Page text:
Chronic fatigue syndrome is not just being tired. It is distinguished from other illnesses and forms of idiopathic fatigue (fatigue with no discernable cause) by means of criteria evaluation. The revised CDC definition of CFS in 1993 can be found in the December 15, 1994 issue of Annals of Internal Medicine. The new definition was written by an international group of researchers to make a distinction between CFS and other medical conditions that cause fatigue. It includes guidelines for diagnosing patients.
Criteria for a CFS Diagnosis
The following two criteria must be met for a patient to receive a CFS diagnosis:
- New onset of fatigue that is not the result of on-going exertion and is not substantially alleviated by rest, causing a 50% reduction in activity for at least six months. Exclusion of other illnesses that cause fatigue.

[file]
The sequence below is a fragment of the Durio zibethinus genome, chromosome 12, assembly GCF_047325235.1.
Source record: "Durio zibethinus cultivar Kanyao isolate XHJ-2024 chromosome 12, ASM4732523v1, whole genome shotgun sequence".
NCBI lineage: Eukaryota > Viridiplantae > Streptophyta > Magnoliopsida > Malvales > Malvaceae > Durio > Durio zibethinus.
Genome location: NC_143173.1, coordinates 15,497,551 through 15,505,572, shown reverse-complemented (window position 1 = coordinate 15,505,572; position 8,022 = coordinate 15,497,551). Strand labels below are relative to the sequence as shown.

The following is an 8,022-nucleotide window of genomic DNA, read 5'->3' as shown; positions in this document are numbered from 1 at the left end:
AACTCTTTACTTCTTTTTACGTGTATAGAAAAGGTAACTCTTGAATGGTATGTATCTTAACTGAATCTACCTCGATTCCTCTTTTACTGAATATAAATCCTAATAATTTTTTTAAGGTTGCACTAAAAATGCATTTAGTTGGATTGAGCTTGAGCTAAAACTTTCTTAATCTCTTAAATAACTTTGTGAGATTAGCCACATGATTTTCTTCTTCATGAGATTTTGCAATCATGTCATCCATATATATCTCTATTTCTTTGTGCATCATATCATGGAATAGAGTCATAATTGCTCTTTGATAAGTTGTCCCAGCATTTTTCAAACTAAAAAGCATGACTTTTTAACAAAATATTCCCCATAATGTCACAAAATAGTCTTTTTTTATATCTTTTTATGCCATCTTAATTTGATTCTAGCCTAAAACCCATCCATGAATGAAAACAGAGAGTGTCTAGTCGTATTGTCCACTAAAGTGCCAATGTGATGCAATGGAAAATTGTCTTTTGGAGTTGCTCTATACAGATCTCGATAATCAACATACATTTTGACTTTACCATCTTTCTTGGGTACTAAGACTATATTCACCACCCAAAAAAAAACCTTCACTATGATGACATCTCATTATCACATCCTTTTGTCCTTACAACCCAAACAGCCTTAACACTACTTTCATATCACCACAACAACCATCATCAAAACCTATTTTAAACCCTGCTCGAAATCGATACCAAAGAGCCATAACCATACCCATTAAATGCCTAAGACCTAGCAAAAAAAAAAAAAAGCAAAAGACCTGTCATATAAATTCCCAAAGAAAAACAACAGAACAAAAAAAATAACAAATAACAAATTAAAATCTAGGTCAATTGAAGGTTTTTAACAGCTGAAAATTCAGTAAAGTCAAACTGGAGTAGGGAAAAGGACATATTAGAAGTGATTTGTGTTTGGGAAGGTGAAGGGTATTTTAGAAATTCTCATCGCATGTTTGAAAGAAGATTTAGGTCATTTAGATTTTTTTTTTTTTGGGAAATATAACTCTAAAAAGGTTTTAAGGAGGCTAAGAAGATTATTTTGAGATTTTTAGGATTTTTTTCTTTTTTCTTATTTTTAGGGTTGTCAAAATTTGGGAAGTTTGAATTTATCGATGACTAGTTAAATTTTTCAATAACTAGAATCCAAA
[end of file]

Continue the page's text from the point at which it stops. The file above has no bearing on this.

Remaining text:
- Four or more of the following symptoms must be present:
- substantial impairment in short-term memory or concentration
- sore throat
- tender lymph node
- muscle pain
- multi-joint pain without joint swelling or redness
- headaches of a new type, pattern or severity
- unrefreshing sleep
- post exertional malaise lasting more than 24 hours
Other symptoms not required for CFS diagnosis but common in many patients are: abdominal pain, bloating, chest pain, alcohol intolerance, jaw pain, anxiety disorders, light sensitivity, dizziness, night sweats, allergies, PMS, dry eyes and mouth, restless legs, and eye pain.
Other conditions that can cause fatigue and should be ruled out before a CFS diagnosis include: hypothyroidism, sleep apnea, narcolepsy, side effects of medication, chronic conditions, hepatitis B or C, bipolar affective disorders, dementia, alcohol and substance abuse, anorexia nervosa, bulimia nervosa, obesity, depression.